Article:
A Slur By Any Other Name

by Anti-Racist Parent columnist Paula, originally published at Heart, Mind and Seoul

When I was in the 2nd grade, my teacher would occasionally ask for a student to volunteer and help close the end of the school day with a joke, funny story or even just sharing something about themselves with the rest of the class. I have long since forgotten just about every anecdote and feeble attempts at humor that my classmates proffered before me. All but one, that is.

One afternoon Carol raised her hand and proceeded to share one of the most racist, horrific “jokes” that I had ever heard. I don’t want to give the racist joke any more power by repeating it here on this blog, but I will say that the offensive material targeted blacks and that the N-word was used. As the only person of color in my classroom, I couldn’t believe the words that were coming out of Carol’s mouth; worse yet, I couldn’t believe the amount of laughter the “joke” garnered from many of my peers. Still even more horrifying was the lack of reaction (read: absolutely none) from our teacher, Mr. L. I remember looking around and waiting for someone to say or do something. Was I the only one who had heard the foul words out of Carol’s mouth? I couldn’t possibly have been the only one to have felt hurt, disgusted and dehumanized by such ugly and hateful words, I thought. It was as if Carol had just shared with the class that she and her family were going to go to their cabin that weekend – it was as if her words were completely innocuous and casual – all in the name of good, clean fun. Minutes later, our class was dismissed and we were told to have a great weekend by our 24 year-old white teacher, who until that afternoon, I used to adore. To my knowledge, Carol never got in any trouble for sharing her “joke” with the rest of the class.

I was 7 years old and I will never forget how I felt that day.

Years later I shared that very incident with a group of peers from my church when we were talking about racism, prejudices and stereotypes. Once again, as the only person of color in the group, I found little to no support in trying to convey just how wrong and dangerous racial “humor” can be. “What are you getting so upset about?” asked one peer. “You’re not even black. What do you care? It’s not like you were the one being made fun of.”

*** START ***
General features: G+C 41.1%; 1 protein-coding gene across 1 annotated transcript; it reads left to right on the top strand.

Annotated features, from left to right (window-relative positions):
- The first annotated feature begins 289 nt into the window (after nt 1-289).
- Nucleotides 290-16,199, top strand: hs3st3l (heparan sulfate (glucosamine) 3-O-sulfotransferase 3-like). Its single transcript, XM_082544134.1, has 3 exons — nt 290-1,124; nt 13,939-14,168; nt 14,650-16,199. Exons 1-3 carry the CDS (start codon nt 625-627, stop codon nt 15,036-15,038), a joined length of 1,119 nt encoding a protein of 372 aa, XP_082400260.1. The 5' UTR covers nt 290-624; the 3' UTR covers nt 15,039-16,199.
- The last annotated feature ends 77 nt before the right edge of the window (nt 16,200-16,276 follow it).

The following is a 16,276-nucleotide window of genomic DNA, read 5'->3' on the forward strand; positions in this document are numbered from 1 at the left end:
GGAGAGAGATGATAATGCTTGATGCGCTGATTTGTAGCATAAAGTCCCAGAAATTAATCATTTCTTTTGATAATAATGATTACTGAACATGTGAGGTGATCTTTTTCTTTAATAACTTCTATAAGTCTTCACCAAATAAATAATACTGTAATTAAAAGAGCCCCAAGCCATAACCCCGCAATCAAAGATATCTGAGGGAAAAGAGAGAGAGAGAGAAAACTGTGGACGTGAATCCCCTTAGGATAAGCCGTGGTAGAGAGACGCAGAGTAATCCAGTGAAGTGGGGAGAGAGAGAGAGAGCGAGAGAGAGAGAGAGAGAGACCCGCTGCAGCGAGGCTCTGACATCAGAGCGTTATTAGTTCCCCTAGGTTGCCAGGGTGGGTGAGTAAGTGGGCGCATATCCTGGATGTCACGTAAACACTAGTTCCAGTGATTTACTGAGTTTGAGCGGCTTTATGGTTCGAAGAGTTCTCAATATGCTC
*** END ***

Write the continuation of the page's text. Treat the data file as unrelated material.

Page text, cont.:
When I was in the 4th grade, a classmate named Michelle asked me to come over to her house after school one day. I told her I had to ask my parents first and that I had to make sure that she had received permission from her parents as well. “Oh, I’m sure it will be okay. Well, I suppose I should tell my dad about you. He doesn’t like black people, but I don’t think he’d have any problem with you.” Suffice it to say, I never felt comfortable going over to Michelle’s house to play, and she had no clue why our friendship started to dissolve seemingly overnight. “Was it something I said?” she confronted me after I repeatedly declined invitation after invitation to her home. Even as a 10 year-old, I remember thinking to myself, “If I need to spell it out to you, there’s no way you’ll ever understand.”

When I was in 8th grade, I was at a friend’s birthday party. One girl named Julie was talking about a group of Chinese boys and ended her rant with “Freakin’ chinks – what do they know?” A few people immediately looked at me, trying to gauge my reaction. Julie stammered a bit and finally said, “Ohmygosh, Paula. I didn’t mean you, I mean you’re not even Chinese are you? I hope you’re not upset. I was totally NOT talking about you.”

During college, I had several friends and acquaintances tell me, “My parents would absolutely kill me if I ever brought home a guy (or girl) that wasn’t white.” They’d quickly follow it up with a psuedo apology/explanation like, “But I’m not talking about people like you. You’re practically white anyway. It’s not like you have an accent or anything or have Chinese parents who don’t know how to speak English.” (Never mind that I’m not even Chinese.)